Category Archives: gaming

Thoughts: Shadow Of The Tomb Raider

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God, I’m disappointed with Shadow Of The Tomb Raider. Not because it is particularly bad (it isn’t), or because it’s an almost exact carbon copy of Rise Of The Tomb Raider (it is, even down to the plot), but because I really think this incarnation of Lara Croft would be a much happier woman if she gave up the sham cover story of stealing ancient artifacts from their rightful owners and just accepted the fact that she really, really likes killing people.

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Thoughts: Two Point Hospital

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I’ve always regarded Theme Hospital as the odd one out when it comes to Bullfrog’s strategy games. Theme Park made all the sense in the world, even when I was 11 years old, but I just didn’t understand the concept behind Theme Hospital. Even now I think running a for-profit hospital was a really weird theme for a British developer to build a game around; unfortunately the severe cuts the NHS has suffered over the last decade has given private healthcare the opportunity to become more deeply entrenched in the UK’s healthcare system1, but back in the 90s it was still a deeply alien concept to the British psyche and I often wonder how exactly Bullfrog ended up deciding to make it. Odd choice or no, though, Theme Hospital remains one of Bullfrog’s most fondly-remembered titles (for those who actually played it, at least), and so it’s no surprise that it’s the latest one to receive a modern attempt at a do-over in the form of Two Point Hospital.

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  1. A few months back I suffered a bad knee injury while running. A visit to my GP presented me with a rather stark choice: wait 12 weeks to see an NHS physiotherapist, or go private and start treatment that week. I was fortunate enough to be able to afford to go private so I coughed up the money and have no complaints about the treatment I received, but there wouldn’t have been a need to do that ten or fifteen years ago.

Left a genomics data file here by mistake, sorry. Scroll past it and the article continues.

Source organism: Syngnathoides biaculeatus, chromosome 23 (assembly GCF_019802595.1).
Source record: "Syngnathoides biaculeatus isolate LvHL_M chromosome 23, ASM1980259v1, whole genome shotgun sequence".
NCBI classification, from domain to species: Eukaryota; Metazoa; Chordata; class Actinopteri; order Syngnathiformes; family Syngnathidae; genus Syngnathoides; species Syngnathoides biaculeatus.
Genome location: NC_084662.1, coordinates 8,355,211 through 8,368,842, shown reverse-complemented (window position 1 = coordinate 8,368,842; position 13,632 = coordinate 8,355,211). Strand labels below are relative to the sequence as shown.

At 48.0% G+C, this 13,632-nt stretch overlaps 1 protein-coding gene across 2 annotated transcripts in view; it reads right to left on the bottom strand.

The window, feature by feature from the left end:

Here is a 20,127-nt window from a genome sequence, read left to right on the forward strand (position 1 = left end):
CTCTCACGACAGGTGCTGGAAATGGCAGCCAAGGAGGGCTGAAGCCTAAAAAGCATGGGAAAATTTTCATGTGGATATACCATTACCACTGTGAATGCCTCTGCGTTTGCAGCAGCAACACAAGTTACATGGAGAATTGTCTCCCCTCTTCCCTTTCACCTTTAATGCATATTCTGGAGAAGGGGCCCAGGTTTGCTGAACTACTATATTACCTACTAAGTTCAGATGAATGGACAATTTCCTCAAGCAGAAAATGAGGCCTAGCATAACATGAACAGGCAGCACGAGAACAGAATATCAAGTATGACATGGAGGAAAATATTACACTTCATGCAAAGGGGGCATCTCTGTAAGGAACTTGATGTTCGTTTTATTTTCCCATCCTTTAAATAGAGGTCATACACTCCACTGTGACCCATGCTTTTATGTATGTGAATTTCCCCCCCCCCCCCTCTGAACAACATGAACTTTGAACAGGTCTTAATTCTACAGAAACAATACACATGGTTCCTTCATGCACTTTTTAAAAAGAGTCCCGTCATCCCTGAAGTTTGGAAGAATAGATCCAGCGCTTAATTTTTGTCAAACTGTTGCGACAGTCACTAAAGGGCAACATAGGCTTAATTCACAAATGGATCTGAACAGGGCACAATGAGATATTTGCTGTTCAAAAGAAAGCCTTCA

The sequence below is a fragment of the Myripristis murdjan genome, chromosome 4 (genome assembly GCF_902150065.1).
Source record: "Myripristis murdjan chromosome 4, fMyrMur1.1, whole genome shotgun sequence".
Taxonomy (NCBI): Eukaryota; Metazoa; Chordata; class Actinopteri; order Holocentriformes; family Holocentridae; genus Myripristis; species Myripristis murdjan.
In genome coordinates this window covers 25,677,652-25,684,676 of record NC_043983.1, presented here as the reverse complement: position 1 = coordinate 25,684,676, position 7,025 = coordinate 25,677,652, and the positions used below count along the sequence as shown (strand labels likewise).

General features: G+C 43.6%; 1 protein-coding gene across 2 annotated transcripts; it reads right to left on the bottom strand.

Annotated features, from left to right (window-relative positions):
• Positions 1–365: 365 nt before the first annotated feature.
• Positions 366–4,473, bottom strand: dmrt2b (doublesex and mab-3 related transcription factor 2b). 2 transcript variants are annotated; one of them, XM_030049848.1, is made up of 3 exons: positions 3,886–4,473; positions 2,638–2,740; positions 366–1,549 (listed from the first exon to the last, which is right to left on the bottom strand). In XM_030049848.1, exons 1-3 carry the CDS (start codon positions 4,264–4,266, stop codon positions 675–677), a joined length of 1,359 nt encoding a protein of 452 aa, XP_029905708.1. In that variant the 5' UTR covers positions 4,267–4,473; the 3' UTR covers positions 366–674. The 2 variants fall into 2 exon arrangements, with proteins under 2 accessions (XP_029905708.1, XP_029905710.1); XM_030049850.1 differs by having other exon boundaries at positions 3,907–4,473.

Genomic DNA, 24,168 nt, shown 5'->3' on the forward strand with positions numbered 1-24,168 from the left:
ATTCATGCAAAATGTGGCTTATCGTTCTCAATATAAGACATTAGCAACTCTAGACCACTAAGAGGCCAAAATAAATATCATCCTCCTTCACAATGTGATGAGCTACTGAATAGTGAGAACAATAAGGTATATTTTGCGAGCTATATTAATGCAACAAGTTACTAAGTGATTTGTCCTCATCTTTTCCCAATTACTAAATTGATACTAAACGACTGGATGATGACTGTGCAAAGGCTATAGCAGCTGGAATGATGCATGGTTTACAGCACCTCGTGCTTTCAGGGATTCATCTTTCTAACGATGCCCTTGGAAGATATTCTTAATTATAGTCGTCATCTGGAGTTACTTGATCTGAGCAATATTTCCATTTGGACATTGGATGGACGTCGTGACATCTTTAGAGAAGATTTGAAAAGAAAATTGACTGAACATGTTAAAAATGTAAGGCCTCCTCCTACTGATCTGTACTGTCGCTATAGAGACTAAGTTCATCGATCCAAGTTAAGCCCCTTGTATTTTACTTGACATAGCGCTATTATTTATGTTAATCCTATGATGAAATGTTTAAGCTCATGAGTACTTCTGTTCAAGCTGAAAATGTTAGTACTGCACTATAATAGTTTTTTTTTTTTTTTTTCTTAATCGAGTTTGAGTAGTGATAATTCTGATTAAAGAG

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Thoughts: Yakuza 0

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If you’re into anime at all1 you’ve probably seen One Punch Man. One Punch Man was something of an anime phenomena a few years ago; it’s essentially a comedy that mercilessly parodies all of the cliched Dragonball Z knockoffs out there, while also having the self-awareness not to fall into the same traps by delivering some exquisitely well-animated fight scenes interspersed with a plot decent enough to stitch them together and held up by believable, natural character arcs. Basically, it’s an anime that has its cake and eats it too; it’s a parody of action anime that’s also a better anime, period, than the things it’s parodying. I mention this because watching One Punch Man is the best analogue I can come up with for what playing Yakuza 0 feels like — of course it’s a little different, as Yakuza is first and foremost a crime drama about factional politicking within the Japanese yakuza, but the dramatic story bits are juxtaposed with scenes of such insane frivolity that it can’t help but feel like it’s taking the piss out of itself at the same time.